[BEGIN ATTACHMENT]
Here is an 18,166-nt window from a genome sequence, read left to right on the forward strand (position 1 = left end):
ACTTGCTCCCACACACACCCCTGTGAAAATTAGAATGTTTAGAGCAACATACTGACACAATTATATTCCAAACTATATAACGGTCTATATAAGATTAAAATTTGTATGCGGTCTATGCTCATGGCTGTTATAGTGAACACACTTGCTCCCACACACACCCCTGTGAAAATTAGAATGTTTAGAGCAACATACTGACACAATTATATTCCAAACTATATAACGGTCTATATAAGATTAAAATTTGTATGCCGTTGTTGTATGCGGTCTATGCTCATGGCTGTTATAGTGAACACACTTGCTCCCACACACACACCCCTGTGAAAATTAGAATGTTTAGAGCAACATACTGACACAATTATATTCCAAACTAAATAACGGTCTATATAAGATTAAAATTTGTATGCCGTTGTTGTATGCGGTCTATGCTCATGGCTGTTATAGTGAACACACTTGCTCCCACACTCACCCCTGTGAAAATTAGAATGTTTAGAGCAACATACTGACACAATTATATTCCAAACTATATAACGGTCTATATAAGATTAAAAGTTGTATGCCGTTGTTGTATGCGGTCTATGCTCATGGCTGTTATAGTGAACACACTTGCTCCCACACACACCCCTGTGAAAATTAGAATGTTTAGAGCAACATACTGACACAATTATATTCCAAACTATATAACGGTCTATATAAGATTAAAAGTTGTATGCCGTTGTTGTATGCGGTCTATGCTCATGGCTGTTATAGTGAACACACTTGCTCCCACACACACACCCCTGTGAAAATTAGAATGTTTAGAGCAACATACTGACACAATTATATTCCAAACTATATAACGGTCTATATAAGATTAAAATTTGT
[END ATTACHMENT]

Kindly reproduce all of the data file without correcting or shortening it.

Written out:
Here is an 18,166-nt window from a genome sequence, read left to right on the forward strand (position 1 = left end):
ACTTGCTCCCACACACACCCCTGTGAAAATTAGAATGTTTAGAGCAACATACTGACACAATTATATTCCAAACTATATAACGGTCTATATAAGATTAAAATTTGTATGCGGTCTATGCTCATGGCTGTTATAGTGAACACACTTGCTCCCACACACACCCCTGTGAAAATTAGAATGTTTAGAGCAACATACTGACACAATTATATTCCAAACTATATAACGGTCTATATAAGATTAAAATTTGTATGCCGTTGTTGTATGCGGTCTATGCTCATGGCTGTTATAGTGAACACACTTGCTCCCACACACACACCCCTGTGAAAATTAGAATGTTTAGAGCAACATACTGACACAATTATATTCCAAACTAAATAACGGTCTATATAAGATTAAAATTTGTATGCCGTTGTTGTATGCGGTCTATGCTCATGGCTGTTATAGTGAACACACTTGCTCCCACACTCACCCCTGTGAAAATTAGAATGTTTAGAGCAACATACTGACACAATTATATTCCAAACTATATAACGGTCTATATAAGATTAAAAGTTGTATGCCGTTGTTGTATGCGGTCTATGCTCATGGCTGTTATAGTGAACACACTTGCTCCCACACACACCCCTGTGAAAATTAGAATGTTTAGAGCAACATACTGACACAATTATATTCCAAACTATATAACGGTCTATATAAGATTAAAAGTTGTATGCCGTTGTTGTATGCGGTCTATGCTCATGGCTGTTATAGTGAACACACTTGCTCCCACACACACACCCCTGTGAAAATTAGAATGTTTAGAGCAACATACTGACACAATTATATTCCAAACTATATAACGGTCTATATAAGATTAAAATTTGT